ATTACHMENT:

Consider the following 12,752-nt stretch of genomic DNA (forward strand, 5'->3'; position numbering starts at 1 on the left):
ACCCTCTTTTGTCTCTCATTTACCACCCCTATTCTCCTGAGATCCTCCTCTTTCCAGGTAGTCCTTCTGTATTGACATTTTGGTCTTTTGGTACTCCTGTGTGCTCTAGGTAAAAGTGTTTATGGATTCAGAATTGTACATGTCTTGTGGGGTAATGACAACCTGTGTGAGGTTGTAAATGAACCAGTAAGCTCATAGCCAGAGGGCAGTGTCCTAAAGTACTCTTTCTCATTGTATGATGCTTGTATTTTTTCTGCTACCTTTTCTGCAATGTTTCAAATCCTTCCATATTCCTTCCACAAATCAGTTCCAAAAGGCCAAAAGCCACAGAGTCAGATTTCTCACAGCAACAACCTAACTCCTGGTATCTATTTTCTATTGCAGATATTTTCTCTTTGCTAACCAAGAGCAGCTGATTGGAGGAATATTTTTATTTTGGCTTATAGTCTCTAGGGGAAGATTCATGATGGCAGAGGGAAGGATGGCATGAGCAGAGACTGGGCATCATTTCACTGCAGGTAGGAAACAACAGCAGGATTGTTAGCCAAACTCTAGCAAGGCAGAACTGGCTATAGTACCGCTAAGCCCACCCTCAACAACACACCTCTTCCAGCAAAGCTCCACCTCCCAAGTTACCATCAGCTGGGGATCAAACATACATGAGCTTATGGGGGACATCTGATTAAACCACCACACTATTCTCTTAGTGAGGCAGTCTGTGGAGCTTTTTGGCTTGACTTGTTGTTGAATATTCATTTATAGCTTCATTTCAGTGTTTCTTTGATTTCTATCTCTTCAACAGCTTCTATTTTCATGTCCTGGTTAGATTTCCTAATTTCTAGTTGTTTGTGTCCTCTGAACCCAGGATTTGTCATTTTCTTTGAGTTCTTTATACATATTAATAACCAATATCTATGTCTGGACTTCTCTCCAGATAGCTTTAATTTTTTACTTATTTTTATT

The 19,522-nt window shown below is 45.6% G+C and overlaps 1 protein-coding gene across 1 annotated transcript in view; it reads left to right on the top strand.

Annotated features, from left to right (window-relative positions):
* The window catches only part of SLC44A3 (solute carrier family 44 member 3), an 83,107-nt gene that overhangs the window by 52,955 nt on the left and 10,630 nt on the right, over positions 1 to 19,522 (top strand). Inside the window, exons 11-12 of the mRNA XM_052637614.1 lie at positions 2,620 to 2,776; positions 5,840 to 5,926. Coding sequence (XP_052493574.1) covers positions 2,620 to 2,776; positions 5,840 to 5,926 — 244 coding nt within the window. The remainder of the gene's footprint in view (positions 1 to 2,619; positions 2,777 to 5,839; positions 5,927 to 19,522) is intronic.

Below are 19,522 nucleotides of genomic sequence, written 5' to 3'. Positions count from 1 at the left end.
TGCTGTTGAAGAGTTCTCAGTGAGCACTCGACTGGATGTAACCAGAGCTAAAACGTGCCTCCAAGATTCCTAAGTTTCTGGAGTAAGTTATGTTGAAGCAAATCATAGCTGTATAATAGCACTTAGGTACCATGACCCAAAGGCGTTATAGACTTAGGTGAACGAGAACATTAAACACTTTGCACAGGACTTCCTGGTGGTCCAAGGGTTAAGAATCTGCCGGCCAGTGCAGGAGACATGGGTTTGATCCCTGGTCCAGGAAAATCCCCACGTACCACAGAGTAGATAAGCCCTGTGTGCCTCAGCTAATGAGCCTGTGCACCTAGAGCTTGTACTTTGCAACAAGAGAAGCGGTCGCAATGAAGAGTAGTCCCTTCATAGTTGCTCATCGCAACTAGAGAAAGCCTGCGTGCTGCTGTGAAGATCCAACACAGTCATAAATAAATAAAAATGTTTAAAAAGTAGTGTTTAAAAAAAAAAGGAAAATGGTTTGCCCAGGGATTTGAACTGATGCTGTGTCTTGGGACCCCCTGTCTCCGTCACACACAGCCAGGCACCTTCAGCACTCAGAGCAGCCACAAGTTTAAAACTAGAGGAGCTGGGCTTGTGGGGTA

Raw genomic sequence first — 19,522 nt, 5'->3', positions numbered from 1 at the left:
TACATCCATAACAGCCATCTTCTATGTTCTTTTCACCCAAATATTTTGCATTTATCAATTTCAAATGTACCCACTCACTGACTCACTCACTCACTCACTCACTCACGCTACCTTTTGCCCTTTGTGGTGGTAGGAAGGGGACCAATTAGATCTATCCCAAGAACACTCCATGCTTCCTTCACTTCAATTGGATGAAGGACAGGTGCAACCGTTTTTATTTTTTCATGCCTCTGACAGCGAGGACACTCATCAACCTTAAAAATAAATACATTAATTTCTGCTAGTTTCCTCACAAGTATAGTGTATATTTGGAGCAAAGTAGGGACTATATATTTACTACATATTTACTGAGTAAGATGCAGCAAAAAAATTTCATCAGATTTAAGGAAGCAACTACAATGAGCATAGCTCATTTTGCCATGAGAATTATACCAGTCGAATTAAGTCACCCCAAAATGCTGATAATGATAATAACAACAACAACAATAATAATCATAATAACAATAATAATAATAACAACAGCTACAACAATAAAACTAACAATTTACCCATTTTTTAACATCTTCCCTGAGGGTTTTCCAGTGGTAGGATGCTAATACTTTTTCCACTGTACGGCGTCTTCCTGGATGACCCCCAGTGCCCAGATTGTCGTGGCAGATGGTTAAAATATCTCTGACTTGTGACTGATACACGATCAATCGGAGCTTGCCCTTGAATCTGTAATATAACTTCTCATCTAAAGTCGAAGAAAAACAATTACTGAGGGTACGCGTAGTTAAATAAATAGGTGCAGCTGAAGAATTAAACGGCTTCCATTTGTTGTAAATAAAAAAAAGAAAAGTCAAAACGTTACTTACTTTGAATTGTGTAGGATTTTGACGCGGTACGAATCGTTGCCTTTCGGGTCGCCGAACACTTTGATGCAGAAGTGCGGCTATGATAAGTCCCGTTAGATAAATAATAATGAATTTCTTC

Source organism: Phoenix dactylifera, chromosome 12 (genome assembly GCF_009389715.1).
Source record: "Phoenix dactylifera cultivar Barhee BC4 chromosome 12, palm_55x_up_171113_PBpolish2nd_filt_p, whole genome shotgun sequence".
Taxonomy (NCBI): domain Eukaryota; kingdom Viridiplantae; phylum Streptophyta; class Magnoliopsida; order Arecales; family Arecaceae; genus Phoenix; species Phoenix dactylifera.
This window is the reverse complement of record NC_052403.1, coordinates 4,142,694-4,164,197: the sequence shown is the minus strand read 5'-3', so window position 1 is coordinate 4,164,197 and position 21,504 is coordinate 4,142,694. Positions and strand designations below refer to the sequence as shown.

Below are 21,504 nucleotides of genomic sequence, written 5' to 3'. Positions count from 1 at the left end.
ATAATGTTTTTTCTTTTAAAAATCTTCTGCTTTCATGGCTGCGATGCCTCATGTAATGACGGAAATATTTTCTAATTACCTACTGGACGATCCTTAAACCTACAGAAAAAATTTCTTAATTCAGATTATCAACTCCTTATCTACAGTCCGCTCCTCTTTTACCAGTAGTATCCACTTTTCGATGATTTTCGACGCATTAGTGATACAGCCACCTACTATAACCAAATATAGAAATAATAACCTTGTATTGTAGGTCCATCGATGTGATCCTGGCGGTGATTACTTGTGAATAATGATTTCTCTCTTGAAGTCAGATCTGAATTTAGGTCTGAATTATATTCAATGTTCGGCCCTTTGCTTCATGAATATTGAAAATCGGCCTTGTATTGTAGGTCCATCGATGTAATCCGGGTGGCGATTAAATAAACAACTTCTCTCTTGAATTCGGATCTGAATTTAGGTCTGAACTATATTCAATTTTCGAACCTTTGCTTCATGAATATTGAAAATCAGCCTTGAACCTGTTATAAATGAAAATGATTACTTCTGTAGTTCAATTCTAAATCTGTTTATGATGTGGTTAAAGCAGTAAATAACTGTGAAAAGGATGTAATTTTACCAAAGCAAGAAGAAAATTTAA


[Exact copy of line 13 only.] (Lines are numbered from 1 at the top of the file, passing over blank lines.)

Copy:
This window is the reverse complement of record NC_052403.1, coordinates 4,142,694-4,164,197: the sequence shown is the minus strand read 5'-3', so window position 1 is coordinate 4,164,197 and position 21,504 is coordinate 4,142,694. Positions and strand designations below refer to the sequence as shown.